In TTIP talks the US and the EU are working on behalf of big businesses trying to attack the most prized social and environmental standards that people have fought for years to uphold and develop, executive director of War on Want John Hilary told RT.
RT: Italy has written to its EU partners calling for the details of talks on the vast trade deal with the United States to be made public. What do you think about this initiative?
John Hilary: I think it is a very important initiative on the part of Italy because we have been told that the details of the EU-US trade deal are completely secret. They have put a 30-year ban on all the key documents that we would like to see to really open up the heart of these negotiations. The main [thing] what Italy is calling for here is absolutely right: there needs to be a great deal of transparency to shed light on that moment, to the completely secret negotiations. The problem really is though that Italy is only asking for a particular piece of information to be made public, which actually has been leaked many months ago. So in a way they are trying to deal with something which is no longer an issue. The key documents that we need to see are the US documents, which are completely and utterly barred to all members of the public.
RT: Why are they unwilling to reveal details?
JH: The first reason for the secrecy is because the European Commission and the US trade representatives, they know that if people really find out about what was going on in these negotiations, there would be up in arms. There is already outrage across the whole of Europe, about what we have already learned about the TTIP, so if people really could see line by line what is being negotiated away behind closed doors, than there will be a revolution on the streets. And I think that terrified them, that’s why they tried to keep it all in secret.
RT: Is there a really such a need to ring the alarm bell?
JH: We have seen already that the US government has made it clear that they are not interested in the usual trade negotiations which we have known during the past 60 years or so. Those tend to focus on the tariff barriers, the import taxes that were charged for the goods imported into other countries. That is not really at stake here in the EU-US negotiations because the tariff barriers between the EU and the US are already at minimal levels. What they've said is in play now are the regulations, the standards, that means the environmental standards, the labor standards and all other social safety net that we enjoy in Europe. And that means food standards, all of the food safety regulations that we have built up in Europe over decades. These are precisely the regulations that have been targeted by big businesses in the US for removal. Why? Because they say that there are unwarranted barriers to them to be able to make the profits that they wish to make trading and investing in Europe, but for people in Europe these are the most prized social and environmental standards that we have fought for years to uphold and develop. So the idea that we should just keep them away just to satisfy big business in the USA, that’s unconscionable.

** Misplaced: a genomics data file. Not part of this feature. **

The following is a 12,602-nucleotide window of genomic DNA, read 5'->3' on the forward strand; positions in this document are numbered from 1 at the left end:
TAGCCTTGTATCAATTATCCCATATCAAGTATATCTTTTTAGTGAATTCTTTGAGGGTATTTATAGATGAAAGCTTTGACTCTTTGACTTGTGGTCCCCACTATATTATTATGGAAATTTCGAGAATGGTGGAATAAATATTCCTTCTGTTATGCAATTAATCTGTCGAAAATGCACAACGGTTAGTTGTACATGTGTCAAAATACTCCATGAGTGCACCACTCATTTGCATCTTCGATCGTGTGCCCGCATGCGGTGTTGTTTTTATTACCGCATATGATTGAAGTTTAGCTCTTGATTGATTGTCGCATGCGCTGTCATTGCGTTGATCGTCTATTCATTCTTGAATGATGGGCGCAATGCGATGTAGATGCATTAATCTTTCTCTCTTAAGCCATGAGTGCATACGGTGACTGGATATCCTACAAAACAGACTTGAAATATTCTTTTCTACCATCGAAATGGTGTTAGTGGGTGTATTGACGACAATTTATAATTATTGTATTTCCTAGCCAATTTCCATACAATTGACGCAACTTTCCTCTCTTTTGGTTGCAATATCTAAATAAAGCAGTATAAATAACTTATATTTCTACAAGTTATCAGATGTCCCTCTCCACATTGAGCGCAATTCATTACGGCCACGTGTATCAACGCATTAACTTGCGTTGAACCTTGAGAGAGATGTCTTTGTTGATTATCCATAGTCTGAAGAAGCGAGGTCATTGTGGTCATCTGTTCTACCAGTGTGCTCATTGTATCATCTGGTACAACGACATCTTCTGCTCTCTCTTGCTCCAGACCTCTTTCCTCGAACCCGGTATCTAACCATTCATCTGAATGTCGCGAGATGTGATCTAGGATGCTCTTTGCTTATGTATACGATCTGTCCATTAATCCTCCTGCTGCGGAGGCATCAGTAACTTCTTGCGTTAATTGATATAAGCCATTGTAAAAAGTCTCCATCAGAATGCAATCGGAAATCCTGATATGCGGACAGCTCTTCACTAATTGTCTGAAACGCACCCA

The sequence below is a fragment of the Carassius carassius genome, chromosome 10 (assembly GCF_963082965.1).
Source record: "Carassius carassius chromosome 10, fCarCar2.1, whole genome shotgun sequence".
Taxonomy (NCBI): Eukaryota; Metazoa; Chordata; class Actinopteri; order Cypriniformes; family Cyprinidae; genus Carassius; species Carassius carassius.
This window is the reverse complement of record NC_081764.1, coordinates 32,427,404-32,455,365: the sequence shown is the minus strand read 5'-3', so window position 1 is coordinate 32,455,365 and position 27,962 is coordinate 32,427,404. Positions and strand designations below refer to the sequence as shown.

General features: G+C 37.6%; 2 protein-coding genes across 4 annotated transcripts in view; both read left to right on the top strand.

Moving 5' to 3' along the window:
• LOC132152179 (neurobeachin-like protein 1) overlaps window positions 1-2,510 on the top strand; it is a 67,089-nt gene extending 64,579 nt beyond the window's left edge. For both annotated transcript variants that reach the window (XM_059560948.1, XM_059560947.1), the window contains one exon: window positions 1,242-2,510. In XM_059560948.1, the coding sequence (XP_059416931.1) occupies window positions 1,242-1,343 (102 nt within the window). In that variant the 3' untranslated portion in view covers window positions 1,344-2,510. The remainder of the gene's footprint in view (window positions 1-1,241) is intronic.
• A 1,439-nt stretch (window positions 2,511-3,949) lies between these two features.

Similarly, the EU is working on behalf of big business in Europe to try to exercise the same thing in the US. For example, after the big financial crash of 2008 the US government introduced new laws, new regulations on banks and other financial services – the City of London in the UK, also the French and German banks would much rather not have to meet these new standards, so they are lobbying the European Commission to try to get rid of these standards as well, which means it is basically attack on people, society and environment in both Europe and the USA by big business which has no care for any of them.
RT: How has public opinion on the TTIP deal changed since talks began?
JH: I think it depends on which country you are talking about. We have already seen it in Germany, there is a very high awareness of TTIP, of these new negotiations and they are regularly in the newspapers, on television and people by and large are very opposed to it. Recent polls that we have seen suggest 55 percent of people in Germany are against new TTIP negotiations and only 30 percent or so are in favor. In Britain it is really well-known among activists, among trade unionists, partly because one of the big threats of the negotiations is that according to the EU Commission’s own statistics it will cost at least one million jobs in Europe and the US combined. That means [that] at the time of huge unemployment in Europe and the US another one million people will lose their jobs as a direct result of these negotiations. And that is why gradually more and more trade unionists are becoming really upset about it. But it is clear that we still have a job to do to get the vast masses of the general public across the whole of Europe to learn about it. Yes, in some countries they already know, but in others there is still quite a lot of work to do.
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